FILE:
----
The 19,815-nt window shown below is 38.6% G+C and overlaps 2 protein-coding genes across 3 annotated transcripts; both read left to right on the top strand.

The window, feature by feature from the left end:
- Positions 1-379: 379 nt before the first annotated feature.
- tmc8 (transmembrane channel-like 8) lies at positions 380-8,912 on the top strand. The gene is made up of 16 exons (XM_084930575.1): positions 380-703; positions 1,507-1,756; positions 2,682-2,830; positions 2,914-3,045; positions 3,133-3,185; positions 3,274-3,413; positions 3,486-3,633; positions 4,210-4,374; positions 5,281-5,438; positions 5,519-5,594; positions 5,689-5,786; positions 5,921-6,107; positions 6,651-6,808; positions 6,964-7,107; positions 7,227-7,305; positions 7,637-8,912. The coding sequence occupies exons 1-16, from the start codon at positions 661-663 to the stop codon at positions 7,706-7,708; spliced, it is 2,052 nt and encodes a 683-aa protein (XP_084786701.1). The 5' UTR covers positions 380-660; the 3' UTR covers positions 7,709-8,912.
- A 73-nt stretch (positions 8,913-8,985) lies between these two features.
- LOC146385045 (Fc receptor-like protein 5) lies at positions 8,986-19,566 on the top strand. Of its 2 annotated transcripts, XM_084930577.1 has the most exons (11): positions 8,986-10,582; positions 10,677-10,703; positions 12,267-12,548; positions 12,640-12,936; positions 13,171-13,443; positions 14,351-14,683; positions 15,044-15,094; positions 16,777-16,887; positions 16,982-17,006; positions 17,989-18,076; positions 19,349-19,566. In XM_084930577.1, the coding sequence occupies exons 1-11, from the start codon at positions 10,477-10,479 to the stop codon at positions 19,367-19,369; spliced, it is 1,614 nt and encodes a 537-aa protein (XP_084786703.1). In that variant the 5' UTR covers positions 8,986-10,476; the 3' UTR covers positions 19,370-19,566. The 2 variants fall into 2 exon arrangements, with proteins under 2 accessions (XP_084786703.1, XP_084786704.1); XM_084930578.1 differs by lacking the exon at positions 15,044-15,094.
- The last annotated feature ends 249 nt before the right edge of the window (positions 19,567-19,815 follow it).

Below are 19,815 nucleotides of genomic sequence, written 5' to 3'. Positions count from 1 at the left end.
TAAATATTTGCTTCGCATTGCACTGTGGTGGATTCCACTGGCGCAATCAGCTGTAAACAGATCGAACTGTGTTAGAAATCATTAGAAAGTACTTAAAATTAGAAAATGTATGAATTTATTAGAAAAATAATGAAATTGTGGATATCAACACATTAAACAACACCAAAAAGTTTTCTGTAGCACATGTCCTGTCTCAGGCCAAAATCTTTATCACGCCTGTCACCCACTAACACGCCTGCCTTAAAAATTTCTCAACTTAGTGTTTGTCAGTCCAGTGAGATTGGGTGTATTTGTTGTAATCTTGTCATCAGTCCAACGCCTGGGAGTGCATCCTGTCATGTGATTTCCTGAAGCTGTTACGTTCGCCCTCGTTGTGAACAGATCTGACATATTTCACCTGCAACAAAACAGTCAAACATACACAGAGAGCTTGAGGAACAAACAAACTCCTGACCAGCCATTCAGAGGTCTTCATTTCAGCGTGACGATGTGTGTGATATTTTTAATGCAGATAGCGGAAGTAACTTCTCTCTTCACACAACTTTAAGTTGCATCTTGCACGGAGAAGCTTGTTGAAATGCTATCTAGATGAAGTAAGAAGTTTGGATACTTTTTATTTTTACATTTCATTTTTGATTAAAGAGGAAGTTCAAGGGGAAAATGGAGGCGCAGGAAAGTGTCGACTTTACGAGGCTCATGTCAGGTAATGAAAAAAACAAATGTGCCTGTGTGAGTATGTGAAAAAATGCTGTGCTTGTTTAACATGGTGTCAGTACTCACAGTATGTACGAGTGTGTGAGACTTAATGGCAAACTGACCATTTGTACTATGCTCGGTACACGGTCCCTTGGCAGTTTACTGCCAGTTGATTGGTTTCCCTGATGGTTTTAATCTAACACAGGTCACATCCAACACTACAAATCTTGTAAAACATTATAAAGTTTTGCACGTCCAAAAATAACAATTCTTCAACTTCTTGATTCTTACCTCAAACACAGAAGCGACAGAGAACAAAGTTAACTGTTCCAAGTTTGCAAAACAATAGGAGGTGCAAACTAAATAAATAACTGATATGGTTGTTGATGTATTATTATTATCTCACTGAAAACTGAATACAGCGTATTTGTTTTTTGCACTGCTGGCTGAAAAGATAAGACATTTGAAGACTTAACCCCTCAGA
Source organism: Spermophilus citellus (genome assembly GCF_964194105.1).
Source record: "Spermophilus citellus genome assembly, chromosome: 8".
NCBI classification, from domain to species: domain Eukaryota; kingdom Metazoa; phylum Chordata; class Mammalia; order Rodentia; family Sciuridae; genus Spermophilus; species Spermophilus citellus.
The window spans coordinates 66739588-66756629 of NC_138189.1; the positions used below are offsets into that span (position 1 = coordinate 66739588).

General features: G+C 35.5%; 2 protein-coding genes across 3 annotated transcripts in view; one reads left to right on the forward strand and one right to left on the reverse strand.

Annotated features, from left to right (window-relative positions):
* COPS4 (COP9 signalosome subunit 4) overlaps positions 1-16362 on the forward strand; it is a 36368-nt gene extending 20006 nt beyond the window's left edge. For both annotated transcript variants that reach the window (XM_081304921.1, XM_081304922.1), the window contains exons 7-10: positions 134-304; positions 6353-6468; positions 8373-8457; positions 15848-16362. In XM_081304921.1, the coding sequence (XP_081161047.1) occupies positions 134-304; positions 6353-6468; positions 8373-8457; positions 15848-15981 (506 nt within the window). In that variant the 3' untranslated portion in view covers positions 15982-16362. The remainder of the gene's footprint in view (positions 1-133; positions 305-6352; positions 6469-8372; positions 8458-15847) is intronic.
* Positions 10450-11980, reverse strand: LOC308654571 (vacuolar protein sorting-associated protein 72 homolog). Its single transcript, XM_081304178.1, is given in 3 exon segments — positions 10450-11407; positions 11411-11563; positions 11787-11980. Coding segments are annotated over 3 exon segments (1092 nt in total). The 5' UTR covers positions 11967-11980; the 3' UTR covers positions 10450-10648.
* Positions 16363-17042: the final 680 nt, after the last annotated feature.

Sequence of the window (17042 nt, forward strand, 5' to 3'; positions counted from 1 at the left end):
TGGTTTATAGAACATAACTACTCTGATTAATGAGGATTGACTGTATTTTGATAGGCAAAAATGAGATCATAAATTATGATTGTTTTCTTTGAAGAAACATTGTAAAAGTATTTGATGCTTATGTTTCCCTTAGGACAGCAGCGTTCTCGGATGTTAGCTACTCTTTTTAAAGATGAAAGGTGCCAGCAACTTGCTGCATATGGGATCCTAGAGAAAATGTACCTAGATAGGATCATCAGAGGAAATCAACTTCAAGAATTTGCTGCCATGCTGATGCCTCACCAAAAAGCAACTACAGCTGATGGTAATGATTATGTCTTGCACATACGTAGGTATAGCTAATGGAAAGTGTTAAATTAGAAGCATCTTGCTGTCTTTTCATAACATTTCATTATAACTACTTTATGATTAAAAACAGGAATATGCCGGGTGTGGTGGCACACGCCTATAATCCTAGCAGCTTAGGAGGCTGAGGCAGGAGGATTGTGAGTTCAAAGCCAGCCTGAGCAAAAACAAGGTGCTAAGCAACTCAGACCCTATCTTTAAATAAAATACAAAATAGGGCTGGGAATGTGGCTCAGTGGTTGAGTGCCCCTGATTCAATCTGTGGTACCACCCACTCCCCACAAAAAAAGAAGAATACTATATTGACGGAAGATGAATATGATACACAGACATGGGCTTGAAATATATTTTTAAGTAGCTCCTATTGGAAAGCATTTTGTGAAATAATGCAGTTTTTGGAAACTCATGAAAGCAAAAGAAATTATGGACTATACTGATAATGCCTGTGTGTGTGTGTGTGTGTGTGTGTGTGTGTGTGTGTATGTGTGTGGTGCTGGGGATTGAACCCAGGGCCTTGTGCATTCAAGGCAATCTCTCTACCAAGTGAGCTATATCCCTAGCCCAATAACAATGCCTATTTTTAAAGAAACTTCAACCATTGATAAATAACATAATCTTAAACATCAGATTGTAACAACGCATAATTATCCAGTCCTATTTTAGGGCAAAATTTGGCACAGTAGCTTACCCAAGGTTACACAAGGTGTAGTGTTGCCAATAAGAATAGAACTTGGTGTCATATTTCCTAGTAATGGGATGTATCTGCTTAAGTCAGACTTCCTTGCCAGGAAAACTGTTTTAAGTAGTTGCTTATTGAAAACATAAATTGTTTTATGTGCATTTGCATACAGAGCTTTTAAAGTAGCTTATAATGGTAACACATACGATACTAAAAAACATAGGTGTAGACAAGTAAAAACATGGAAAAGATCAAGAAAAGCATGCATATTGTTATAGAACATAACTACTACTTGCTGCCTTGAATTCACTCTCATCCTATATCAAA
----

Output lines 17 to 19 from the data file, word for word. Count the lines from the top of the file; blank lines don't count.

* Positions 10450-11980, reverse strand: LOC308654571 (vacuolar protein sorting-associated protein 72 homolog). Its single transcript, XM_081304178.1, is given in 3 exon segments — positions 10450-11407; positions 11411-11563; positions 11787-11980. Coding segments are annotated over 3 exon segments (1092 nt in total). The 5' UTR covers positions 11967-11980; the 3' UTR covers positions 10450-10648.
* Positions 16363-17042: the final 680 nt, after the last annotated feature.

Sequence of the window (17042 nt, forward strand, 5' to 3'; positions counted from 1 at the left end):